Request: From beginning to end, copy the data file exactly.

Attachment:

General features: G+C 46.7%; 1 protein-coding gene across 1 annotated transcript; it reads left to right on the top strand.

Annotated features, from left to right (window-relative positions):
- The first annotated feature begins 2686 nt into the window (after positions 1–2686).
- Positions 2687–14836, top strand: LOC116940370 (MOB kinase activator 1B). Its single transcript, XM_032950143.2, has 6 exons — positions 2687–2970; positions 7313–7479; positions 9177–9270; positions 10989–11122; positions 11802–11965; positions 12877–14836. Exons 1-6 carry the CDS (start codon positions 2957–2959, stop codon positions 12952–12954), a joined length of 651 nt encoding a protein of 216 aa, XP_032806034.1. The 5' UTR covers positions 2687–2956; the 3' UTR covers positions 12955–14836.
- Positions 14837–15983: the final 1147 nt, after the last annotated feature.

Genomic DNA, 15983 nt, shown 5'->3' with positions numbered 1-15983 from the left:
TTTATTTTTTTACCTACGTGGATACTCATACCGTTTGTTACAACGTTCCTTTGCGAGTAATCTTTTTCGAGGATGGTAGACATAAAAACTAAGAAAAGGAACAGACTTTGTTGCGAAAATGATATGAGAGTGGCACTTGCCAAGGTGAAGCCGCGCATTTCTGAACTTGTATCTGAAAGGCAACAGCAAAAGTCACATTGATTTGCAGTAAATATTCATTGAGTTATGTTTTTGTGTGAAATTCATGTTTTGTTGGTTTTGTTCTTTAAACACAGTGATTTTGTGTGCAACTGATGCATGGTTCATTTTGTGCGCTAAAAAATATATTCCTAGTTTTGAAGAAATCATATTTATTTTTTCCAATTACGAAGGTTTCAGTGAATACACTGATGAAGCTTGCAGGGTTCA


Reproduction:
General features: G+C 46.7%; 1 protein-coding gene across 1 annotated transcript; it reads left to right on the top strand.

Annotated features, from left to right (window-relative positions):
- The first annotated feature begins 2686 nt into the window (after positions 1–2686).
- Positions 2687–14836, top strand: LOC116940370 (MOB kinase activator 1B). Its single transcript, XM_032950143.2, has 6 exons — positions 2687–2970; positions 7313–7479; positions 9177–9270; positions 10989–11122; positions 11802–11965; positions 12877–14836. Exons 1-6 carry the CDS (start codon positions 2957–2959, stop codon positions 12952–12954), a joined length of 651 nt encoding a protein of 216 aa, XP_032806034.1. The 5' UTR covers positions 2687–2956; the 3' UTR covers positions 12955–14836.
- Positions 14837–15983: the final 1147 nt, after the last annotated feature.

Genomic DNA, 15983 nt, shown 5'->3' with positions numbered 1-15983 from the left:
TTTATTTTTTTACCTACGTGGATACTCATACCGTTTGTTACAACGTTCCTTTGCGAGTAATCTTTTTCGAGGATGGTAGACATAAAAACTAAGAAAAGGAACAGACTTTGTTGCGAAAATGATATGAGAGTGGCACTTGCCAAGGTGAAGCCGCGCATTTCTGAACTTGTATCTGAAAGGCAACAGCAAAAGTCACATTGATTTGCAGTAAATATTCATTGAGTTATGTTTTTGTGTGAAATTCATGTTTTGTTGGTTTTGTTCTTTAAACACAGTGATTTTGTGTGCAACTGATGCATGGTTCATTTTGTGCGCTAAAAAATATATTCCTAGTTTTGAAGAAATCATATTTATTTTTTCCAATTACGAAGGTTTCAGTGAATACACTGATGAAGCTTGCAGGGTTCA